Do Check Rights, Do Business Right

Road to the USA

In the closing weeks of 2015, Peter (my father) and I participated at a Dutch Chamber of Commerce seminar in Amsterdam titled “The Road 2 the USA”, where various Dutch companies shared their business experiences in the United States. Last to speak, Mr. Laanen spoke with enthusiasm of his time running Ex’pression Center for New Media in Emeryville, California. Recounting pitching Pixar Studios to hire the digital media students graduating from the school, his message was that persistence and confidence helps make the sale in the States. This has translated well, while acting as the International Trade Director for the Netherlands Business Support Office in Silicon Valley, helping connect and support hundreds of Dutch companies over the years. Now if you know Peter, you’ll know he is always ready to add or change the presentations he gives on the fly and this day was like any other. Supplemented was a reaction to comments of previous presenters, who shared insights the use of check as a form of payment in the States: it was a hassle that served as a transaction cost for the Dutch businessman. Though a misunderstanding at best, this represented a clear case of lack of preparation on their part. Sure it does cost money to turn in a check in the Netherlands, a banking system that doesn’t use checks as a form of payment. Nonetheless a logical step to mitigate the issue when doing business in the U.S. (or anywhere for that matter) is simple: open a bank account in the United States! This was a business with plans to refurbish a factory for manufacturing, and access to American banking services wasn’t on the top of their list! This is problematic people.

Check the Do’s and Don’ts

Since we are on the issue of banking, we want to reiterate some of the Do’s and Don’ts for doing business in the U.S.A. If you are serious about doing business on the long term, you must open a banking account. You’ll be paid in checks with none other than United States dollars. If you need payments to go back in Euros to the Netherlands or elsewhere, certain bank accounts can process these transfers at incredibly low costs. It’s even possible to use new financial services like TransferWise to beat the otherwise high costs of currency conversions. As opposed to the EU, when writing checks (or balance sheets, invoices, slidedecks, etc.) the comma (,) and the period (.) are used in reverse. So while this check might make the European think he will be paid $1 million USD, it will yield only $1.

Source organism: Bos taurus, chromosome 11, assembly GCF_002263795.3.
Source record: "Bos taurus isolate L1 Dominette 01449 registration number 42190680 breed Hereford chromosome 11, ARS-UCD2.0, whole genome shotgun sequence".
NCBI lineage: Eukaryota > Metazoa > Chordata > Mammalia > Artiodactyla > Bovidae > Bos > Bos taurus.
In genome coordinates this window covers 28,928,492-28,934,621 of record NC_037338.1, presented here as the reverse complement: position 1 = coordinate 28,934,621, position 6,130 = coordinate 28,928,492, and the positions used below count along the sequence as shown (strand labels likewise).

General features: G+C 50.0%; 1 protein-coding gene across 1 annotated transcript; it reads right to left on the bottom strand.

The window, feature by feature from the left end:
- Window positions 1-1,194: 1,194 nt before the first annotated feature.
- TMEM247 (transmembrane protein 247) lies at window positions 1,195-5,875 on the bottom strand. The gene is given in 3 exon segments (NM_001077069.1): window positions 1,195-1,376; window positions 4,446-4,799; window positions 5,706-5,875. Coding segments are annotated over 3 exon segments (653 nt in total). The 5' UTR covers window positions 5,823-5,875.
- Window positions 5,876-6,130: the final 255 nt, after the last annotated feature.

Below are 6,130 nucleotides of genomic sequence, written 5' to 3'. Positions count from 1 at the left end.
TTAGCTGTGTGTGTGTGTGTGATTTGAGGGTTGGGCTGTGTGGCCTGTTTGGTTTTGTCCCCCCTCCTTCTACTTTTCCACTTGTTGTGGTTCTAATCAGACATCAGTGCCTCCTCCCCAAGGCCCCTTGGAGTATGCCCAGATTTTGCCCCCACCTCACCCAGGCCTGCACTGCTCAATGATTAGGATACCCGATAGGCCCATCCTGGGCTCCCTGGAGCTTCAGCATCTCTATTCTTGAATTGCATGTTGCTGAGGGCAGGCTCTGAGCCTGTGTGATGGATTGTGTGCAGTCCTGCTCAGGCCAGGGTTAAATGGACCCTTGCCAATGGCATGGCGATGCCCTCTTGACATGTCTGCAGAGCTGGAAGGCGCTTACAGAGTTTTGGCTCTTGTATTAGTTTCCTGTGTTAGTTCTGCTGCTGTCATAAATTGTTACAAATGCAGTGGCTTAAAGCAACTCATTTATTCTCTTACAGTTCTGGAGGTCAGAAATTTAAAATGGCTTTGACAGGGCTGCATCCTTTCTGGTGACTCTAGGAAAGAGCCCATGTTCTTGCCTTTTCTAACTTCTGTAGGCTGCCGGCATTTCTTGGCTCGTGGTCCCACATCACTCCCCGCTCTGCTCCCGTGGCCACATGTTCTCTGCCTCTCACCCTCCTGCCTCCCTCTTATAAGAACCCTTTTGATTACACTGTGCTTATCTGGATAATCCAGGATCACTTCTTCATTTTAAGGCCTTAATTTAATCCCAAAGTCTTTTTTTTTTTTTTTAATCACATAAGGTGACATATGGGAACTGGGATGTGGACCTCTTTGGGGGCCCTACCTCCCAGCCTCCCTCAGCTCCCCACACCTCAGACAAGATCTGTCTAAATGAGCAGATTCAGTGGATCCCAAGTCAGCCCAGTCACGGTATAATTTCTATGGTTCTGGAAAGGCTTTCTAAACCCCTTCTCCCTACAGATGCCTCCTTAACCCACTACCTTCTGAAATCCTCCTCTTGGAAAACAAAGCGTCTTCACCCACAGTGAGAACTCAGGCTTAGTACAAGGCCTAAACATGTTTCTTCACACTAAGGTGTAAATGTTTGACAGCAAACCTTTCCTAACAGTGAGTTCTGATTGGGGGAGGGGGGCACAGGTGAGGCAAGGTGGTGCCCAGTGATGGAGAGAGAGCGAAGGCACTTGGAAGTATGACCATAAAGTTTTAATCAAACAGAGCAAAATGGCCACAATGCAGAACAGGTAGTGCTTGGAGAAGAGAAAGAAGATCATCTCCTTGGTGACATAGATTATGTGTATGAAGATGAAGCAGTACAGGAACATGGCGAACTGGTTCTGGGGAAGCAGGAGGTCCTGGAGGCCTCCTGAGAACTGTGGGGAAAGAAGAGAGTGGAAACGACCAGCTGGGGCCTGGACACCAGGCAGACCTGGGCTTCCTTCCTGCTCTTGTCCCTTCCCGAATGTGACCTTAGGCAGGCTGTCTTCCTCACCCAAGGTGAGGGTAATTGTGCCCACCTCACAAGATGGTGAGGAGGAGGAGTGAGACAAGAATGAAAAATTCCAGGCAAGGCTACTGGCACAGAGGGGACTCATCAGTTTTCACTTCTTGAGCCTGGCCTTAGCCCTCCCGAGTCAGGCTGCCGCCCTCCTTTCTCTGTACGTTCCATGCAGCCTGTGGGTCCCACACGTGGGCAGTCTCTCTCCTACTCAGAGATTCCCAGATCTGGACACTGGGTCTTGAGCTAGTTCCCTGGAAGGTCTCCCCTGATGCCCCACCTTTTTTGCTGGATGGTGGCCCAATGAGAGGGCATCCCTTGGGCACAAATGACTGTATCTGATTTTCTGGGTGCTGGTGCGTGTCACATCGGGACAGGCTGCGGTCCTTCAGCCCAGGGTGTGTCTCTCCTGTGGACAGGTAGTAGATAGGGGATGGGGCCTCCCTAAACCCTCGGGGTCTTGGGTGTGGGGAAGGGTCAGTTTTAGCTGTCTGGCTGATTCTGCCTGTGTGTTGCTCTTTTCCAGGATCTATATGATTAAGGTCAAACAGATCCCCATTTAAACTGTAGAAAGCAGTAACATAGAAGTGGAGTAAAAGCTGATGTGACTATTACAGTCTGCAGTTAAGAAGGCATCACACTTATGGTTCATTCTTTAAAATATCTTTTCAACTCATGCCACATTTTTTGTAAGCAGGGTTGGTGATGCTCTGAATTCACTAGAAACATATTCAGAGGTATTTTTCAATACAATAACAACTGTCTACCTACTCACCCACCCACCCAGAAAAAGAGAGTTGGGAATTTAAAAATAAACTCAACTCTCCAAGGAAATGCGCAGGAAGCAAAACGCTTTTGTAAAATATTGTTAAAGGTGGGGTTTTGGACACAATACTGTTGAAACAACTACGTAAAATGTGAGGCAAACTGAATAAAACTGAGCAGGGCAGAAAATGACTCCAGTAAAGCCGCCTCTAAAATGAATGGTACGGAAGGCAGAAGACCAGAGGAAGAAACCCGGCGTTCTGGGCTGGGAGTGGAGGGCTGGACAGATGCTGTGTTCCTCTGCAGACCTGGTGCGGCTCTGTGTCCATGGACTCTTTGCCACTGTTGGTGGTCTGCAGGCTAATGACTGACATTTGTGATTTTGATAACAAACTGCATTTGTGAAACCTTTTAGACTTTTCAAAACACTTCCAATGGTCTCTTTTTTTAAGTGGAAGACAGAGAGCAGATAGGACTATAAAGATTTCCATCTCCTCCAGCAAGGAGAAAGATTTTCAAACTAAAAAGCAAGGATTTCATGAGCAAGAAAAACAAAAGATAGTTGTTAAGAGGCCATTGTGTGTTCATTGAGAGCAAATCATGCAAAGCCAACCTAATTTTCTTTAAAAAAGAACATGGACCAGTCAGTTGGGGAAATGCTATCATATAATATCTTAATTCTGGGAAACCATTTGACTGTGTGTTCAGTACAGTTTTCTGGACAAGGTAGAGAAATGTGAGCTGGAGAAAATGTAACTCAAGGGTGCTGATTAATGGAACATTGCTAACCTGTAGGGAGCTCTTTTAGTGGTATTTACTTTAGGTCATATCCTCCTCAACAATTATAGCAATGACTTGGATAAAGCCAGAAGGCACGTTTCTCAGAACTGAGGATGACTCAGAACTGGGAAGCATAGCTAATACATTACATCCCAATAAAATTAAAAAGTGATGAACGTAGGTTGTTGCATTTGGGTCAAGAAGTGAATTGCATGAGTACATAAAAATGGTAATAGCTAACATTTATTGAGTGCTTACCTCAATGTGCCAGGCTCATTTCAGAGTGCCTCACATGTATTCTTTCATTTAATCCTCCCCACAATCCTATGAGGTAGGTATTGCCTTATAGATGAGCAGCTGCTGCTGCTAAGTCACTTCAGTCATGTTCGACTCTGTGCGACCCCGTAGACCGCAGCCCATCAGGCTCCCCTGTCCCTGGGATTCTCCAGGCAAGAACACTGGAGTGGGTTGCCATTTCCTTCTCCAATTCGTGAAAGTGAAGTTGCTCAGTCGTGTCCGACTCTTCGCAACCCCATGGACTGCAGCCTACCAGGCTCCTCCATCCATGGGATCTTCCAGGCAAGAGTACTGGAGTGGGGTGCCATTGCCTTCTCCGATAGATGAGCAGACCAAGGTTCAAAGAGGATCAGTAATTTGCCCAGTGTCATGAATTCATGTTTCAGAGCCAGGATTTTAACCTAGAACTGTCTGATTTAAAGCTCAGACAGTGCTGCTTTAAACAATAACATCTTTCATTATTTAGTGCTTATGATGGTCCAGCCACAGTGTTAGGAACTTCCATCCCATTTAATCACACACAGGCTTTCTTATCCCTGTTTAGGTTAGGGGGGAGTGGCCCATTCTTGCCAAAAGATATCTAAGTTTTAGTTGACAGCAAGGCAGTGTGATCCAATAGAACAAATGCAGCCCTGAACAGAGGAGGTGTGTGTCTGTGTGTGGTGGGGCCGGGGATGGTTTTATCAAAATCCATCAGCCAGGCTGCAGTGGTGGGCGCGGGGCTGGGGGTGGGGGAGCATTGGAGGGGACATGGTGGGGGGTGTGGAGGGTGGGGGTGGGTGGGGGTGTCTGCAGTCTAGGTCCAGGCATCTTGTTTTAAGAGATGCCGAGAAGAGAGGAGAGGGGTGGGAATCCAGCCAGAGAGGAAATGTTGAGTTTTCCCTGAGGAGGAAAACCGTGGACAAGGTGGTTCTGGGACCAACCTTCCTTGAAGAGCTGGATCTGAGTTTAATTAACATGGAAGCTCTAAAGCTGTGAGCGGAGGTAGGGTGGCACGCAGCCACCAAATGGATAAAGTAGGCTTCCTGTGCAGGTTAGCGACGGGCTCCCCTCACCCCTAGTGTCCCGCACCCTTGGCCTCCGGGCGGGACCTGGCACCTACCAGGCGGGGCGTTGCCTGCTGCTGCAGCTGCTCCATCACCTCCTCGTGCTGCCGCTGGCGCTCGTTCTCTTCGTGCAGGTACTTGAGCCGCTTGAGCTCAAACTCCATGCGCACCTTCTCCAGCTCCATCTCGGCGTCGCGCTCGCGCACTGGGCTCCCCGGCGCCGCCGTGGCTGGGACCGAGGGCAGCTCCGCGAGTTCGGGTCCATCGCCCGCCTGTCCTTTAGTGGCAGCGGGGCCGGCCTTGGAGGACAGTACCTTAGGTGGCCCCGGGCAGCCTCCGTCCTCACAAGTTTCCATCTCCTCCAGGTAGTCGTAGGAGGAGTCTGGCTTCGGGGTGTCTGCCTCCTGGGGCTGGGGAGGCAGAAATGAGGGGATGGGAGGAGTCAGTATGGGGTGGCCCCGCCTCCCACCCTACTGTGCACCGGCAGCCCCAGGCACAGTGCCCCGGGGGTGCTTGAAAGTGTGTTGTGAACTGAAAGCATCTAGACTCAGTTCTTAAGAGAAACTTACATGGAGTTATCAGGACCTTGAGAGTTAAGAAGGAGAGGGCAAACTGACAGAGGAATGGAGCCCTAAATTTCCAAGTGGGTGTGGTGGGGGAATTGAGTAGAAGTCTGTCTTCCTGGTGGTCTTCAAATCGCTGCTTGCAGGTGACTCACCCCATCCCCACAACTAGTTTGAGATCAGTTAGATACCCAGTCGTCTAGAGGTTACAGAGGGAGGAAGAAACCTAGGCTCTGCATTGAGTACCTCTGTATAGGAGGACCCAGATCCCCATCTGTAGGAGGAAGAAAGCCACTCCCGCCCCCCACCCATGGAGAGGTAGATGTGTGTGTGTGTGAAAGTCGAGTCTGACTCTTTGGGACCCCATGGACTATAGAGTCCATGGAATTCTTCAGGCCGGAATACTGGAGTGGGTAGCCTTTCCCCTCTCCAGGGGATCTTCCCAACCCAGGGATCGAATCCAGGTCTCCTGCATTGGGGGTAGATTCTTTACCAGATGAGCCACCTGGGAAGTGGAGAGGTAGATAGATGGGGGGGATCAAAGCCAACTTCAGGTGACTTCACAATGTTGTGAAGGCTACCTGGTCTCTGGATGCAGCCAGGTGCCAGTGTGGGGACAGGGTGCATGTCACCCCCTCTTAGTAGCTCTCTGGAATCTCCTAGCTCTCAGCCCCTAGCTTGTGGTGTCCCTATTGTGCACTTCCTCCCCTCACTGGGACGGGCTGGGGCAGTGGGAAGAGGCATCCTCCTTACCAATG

Here is your check for all of One Dollar!!

Here is your check for all of One Dollar!!

The proper way to write the check for a $1 Million looks like this:

Now you can have your million bucks! [I mean dollars!]

Now you can have your million bucks! [I mean dollars!]

Don’t be the one to have business finances in a mess when it is time to go to the accountant. Which leaves me with one more tip: when writing anything to do with money or finances in the United States, make sure to use dollars ($$$$) instead of Euros (€€€€). This goes for all measurements (Miles/Kilometres; Pounds/Kilograms, etc.), especially in presentations!

Let’s check back in on the Netherlands!

After almost 20 years outside of the Netherlands, the Laanen family (and the Brand) is returning to our home country. But don’t you worry! We will continue to advise, guide, and prepare companies to make the move the U.S. and Silicon Valley. Instead of helping you when you arrive, we will make sure you are as prepared as ever before flying away from Schiphol Airport, and connect you with the right people when you arrive. The Laanens, it’s not just a name, it’s a Brand!

Written by Bo-Peter Laanen, the younger half of the company and wrote his first blog post on this site a year ago.
Contact us to further discuss how we can help ready you for the U.S. market: